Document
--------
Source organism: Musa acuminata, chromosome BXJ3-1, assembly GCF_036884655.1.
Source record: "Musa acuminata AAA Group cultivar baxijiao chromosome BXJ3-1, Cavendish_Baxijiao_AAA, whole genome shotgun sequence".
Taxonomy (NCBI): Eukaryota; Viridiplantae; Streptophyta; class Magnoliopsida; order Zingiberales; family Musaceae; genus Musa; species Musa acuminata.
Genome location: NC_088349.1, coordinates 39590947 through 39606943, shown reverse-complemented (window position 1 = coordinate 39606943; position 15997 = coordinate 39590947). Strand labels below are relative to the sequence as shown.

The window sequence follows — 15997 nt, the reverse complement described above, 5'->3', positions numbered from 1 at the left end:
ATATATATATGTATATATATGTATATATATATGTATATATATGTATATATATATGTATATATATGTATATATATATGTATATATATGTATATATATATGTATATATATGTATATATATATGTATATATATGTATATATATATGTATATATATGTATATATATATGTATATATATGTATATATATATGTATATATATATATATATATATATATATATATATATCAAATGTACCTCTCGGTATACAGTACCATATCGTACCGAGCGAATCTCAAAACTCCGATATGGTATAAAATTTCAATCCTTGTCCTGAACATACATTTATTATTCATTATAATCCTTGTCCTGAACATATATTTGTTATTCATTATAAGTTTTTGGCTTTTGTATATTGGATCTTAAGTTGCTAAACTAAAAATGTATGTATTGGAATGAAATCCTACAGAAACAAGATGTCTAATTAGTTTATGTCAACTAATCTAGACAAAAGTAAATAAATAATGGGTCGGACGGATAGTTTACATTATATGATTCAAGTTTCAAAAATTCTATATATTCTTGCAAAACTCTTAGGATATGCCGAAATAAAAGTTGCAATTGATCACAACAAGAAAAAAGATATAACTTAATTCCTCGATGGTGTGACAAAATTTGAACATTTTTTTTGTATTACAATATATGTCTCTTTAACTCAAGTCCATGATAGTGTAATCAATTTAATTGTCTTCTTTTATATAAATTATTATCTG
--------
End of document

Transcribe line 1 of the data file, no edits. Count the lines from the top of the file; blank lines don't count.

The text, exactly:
Source organism: Musa acuminata, chromosome BXJ3-1, assembly GCF_036884655.1.